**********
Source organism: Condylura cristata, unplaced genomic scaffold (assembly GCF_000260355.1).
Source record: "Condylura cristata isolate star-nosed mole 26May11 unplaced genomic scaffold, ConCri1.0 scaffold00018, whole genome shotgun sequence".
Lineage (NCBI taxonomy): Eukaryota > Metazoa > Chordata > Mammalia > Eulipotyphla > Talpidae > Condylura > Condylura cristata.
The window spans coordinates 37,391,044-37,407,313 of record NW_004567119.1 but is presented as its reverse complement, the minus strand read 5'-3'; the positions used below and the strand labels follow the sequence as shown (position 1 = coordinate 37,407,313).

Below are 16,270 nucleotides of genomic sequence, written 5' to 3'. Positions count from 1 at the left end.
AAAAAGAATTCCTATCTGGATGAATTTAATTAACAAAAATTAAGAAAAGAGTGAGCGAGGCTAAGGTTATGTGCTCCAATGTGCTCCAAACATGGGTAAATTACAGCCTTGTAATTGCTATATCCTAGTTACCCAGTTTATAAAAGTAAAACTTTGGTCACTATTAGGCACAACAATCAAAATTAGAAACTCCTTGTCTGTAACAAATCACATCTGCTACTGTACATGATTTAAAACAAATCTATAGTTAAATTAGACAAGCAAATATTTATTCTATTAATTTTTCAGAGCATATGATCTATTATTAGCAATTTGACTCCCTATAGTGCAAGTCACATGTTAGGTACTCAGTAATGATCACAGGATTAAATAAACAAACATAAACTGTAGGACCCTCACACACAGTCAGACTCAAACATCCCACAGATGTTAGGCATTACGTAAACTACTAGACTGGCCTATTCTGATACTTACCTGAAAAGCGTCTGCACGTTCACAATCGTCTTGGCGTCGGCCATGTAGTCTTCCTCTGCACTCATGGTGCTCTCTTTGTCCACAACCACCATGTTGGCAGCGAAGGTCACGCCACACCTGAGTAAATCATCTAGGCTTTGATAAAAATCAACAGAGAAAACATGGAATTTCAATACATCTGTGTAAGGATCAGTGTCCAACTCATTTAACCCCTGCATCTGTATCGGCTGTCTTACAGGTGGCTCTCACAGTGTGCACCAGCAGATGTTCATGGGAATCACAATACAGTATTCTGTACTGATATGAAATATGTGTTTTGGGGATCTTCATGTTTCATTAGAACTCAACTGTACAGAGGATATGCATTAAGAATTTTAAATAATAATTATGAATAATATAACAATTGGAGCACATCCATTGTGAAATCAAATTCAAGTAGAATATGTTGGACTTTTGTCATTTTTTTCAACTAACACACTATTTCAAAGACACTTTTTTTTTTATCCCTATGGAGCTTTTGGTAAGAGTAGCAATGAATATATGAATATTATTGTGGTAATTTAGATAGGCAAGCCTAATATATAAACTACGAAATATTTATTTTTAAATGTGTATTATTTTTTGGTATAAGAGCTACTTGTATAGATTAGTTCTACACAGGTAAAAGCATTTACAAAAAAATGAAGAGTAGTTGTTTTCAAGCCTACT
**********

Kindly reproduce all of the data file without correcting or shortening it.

Source organism: Condylura cristata, unplaced genomic scaffold (assembly GCF_000260355.1).
Source record: "Condylura cristata isolate star-nosed mole 26May11 unplaced genomic scaffold, ConCri1.0 scaffold00018, whole genome shotgun sequence".
Lineage (NCBI taxonomy): Eukaryota > Metazoa > Chordata > Mammalia > Eulipotyphla > Talpidae > Condylura > Condylura cristata.
The window spans coordinates 37,391,044-37,407,313 of record NW_004567119.1 but is presented as its reverse complement, the minus strand read 5'-3'; the positions used below and the strand labels follow the sequence as shown (position 1 = coordinate 37,407,313).

Below are 16,270 nucleotides of genomic sequence, written 5' to 3'. Positions count from 1 at the left end.
AAAAAGAATTCCTATCTGGATGAATTTAATTAACAAAAATTAAGAAAAGAGTGAGCGAGGCTAAGGTTATGTGCTCCAATGTGCTCCAAACATGGGTAAATTACAGCCTTGTAATTGCTATATCCTAGTTACCCAGTTTATAAAAGTAAAACTTTGGTCACTATTAGGCACAACAATCAAAATTAGAAACTCCTTGTCTGTAACAAATCACATCTGCTACTGTACATGATTTAAAACAAATCTATAGTTAAATTAGACAAGCAAATATTTATTCTATTAATTTTTCAGAGCATATGATCTATTATTAGCAATTTGACTCCCTATAGTGCAAGTCACATGTTAGGTACTCAGTAATGATCACAGGATTAAATAAACAAACATAAACTGTAGGACCCTCACACACAGTCAGACTCAAACATCCCACAGATGTTAGGCATTACGTAAACTACTAGACTGGCCTATTCTGATACTTACCTGAAAAGCGTCTGCACGTTCACAATCGTCTTGGCGTCGGCCATGTAGTCTTCCTCTGCACTCATGGTGCTCTCTTTGTCCACAACCACCATGTTGGCAGCGAAGGTCACGCCACACCTGAGTAAATCATCTAGGCTTTGATAAAAATCAACAGAGAAAACATGGAATTTCAATACATCTGTGTAAGGATCAGTGTCCAACTCATTTAACCCCTGCATCTGTATCGGCTGTCTTACAGGTGGCTCTCACAGTGTGCACCAGCAGATGTTCATGGGAATCACAATACAGTATTCTGTACTGATATGAAATATGTGTTTTGGGGATCTTCATGTTTCATTAGAACTCAACTGTACAGAGGATATGCATTAAGAATTTTAAATAATAATTATGAATAATATAACAATTGGAGCACATCCATTGTGAAATCAAATTCAAGTAGAATATGTTGGACTTTTGTCATTTTTTTCAACTAACACACTATTTCAAAGACACTTTTTTTTTTATCCCTATGGAGCTTTTGGTAAGAGTAGCAATGAATATATGAATATTATTGTGGTAATTTAGATAGGCAAGCCTAATATATAAACTACGAAATATTTATTTTTAAATGTGTATTATTTTTTGGTATAAGAGCTACTTGTATAGATTAGTTCTACACAGGTAAAAGCATTTACAAAAAAATGAAGAGTAGTTGTTTTCAAGCCTACT